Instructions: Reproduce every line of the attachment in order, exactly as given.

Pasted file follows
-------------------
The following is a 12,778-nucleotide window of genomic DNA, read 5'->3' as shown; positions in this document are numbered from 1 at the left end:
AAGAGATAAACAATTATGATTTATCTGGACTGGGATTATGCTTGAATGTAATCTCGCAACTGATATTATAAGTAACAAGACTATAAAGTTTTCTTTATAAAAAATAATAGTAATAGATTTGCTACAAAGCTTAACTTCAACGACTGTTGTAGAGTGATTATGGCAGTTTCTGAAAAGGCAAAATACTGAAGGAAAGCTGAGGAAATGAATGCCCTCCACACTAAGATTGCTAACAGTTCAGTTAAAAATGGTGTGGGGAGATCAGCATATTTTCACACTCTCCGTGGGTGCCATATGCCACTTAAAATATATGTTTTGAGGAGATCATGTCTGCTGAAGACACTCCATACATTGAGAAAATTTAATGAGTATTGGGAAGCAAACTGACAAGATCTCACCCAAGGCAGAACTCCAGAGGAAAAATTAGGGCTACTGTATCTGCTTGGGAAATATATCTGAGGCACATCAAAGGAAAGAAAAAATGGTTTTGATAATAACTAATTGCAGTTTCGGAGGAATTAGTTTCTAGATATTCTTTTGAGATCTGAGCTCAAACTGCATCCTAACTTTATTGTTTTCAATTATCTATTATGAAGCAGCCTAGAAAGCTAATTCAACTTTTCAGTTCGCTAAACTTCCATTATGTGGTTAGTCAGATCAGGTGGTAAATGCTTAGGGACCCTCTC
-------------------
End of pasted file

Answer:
The following is a 12,778-nucleotide window of genomic DNA, read 5'->3' as shown; positions in this document are numbered from 1 at the left end:
AAGAGATAAACAATTATGATTTATCTGGACTGGGATTATGCTTGAATGTAATCTCGCAACTGATATTATAAGTAACAAGACTATAAAGTTTTCTTTATAAAAAATAATAGTAATAGATTTGCTACAAAGCTTAACTTCAACGACTGTTGTAGAGTGATTATGGCAGTTTCTGAAAAGGCAAAATACTGAAGGAAAGCTGAGGAAATGAATGCCCTCCACACTAAGATTGCTAACAGTTCAGTTAAAAATGGTGTGGGGAGATCAGCATATTTTCACACTCTCCGTGGGTGCCATATGCCACTTAAAATATATGTTTTGAGGAGATCATGTCTGCTGAAGACACTCCATACATTGAGAAAATTTAATGAGTATTGGGAAGCAAACTGACAAGATCTCACCCAAGGCAGAACTCCAGAGGAAAAATTAGGGCTACTGTATCTGCTTGGGAAATATATCTGAGGCACATCAAAGGAAAGAAAAAATGGTTTTGATAATAACTAATTGCAGTTTCGGAGGAATTAGTTTCTAGATATTCTTTTGAGATCTGAGCTCAAACTGCATCCTAACTTTATTGTTTTCAATTATCTATTATGAAGCAGCCTAGAAAGCTAATTCAACTTTTCAGTTCGCTAAACTTCCATTATGTGGTTAGTCAGATCAGGTGGTAAATGCTTAGGGACCCTCTC